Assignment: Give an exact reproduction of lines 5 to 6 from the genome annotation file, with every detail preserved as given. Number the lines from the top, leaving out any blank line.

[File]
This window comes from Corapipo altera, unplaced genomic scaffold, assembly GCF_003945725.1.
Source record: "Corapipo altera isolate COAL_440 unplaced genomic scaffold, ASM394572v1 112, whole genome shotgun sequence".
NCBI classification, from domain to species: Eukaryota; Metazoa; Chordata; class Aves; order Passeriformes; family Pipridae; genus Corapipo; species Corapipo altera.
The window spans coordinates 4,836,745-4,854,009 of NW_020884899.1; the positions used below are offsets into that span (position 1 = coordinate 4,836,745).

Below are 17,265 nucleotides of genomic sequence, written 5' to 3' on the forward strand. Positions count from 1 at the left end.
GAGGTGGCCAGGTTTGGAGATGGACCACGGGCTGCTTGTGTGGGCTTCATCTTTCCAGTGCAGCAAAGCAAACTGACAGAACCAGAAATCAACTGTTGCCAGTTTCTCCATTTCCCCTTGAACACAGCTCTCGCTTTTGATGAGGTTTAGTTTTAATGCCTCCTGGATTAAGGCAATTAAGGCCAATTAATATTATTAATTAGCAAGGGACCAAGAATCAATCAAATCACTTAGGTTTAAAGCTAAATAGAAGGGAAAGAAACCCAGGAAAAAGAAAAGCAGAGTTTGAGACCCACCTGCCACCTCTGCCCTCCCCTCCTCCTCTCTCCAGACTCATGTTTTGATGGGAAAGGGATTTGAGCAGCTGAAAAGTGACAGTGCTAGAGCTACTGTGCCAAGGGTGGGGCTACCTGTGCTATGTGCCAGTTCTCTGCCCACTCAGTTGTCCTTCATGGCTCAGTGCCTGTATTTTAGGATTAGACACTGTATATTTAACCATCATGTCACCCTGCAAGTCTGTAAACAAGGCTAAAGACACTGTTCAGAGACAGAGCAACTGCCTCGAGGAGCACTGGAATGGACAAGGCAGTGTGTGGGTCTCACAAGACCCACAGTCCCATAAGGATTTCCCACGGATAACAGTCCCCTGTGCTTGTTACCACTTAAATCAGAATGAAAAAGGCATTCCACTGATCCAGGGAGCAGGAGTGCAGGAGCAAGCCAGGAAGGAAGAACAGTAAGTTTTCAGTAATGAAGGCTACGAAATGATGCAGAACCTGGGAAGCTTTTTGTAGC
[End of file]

Below are 17,265 nucleotides of genomic sequence, written 5' to 3' on the forward strand. Positions count from 1 at the left end.
GAGGTGGCCAGGTTTGGAGATGGACCACGGGCTGCTTGTGTGGGCTTCATCTTTCCAGTGCAGCAAAGCAAACTGACAGAACCAGAAATCAACTGTTGCCAGTTTCTCCATTTCCCCTTGAACACAGCTCTCGCTTTTGATGAGGTTTAGTTTTAATGCCTCCTGGATTAAGGCAATTAAGGCCAATTAATATTATTAATTAGCAAGGGACCAAGAATCAATCAAATCACTTAGGTTTAAAGCTAAATAGAAGGGAAAGAAACCCAGGAAAAAGAAAAGCAGAGTTTGAGACCCACCTGCCACCTCTGCCCTCCCCTCCTCCTCTCTCCAGACTCATGTTTTGATGGGAAAGGGATTTGAGCAGCTGAAAAGTGACAGTGCTAGAGCTACTGTGCCAAGGGTGGGGCTACCTGTGCTATGTGCCAGTTCTCTGCCCACTCAGTTGTCCTTCATGGCTCAGTGCCTGTATTTTAGGATTAGACACTGTATATTTAACCATCATGTCACCCTGCAAGTCTGTAAACAAGGCTAAAGACACTGTTCAGAGACAGAGCAACTGCCTCGAGGAGCACTGGAATGGACAAGGCAGTGTGTGGGTCTCACAAGACCCACAGTCCCATAAGGATTTCCCACGGATAACAGTCCCCTGTGCTTGTTACCACTTAAATCAGAATGAAAAAGGCATTCCACTGATCCAGGGAGCAGGAGTGCAGGAGCAAGCCAGGAAGGAAGAACAGTAAGTTTTCAGTAATGAAGGCTACGAAATGATGCAGAACCTGGGAAGCTTTTTGTAGC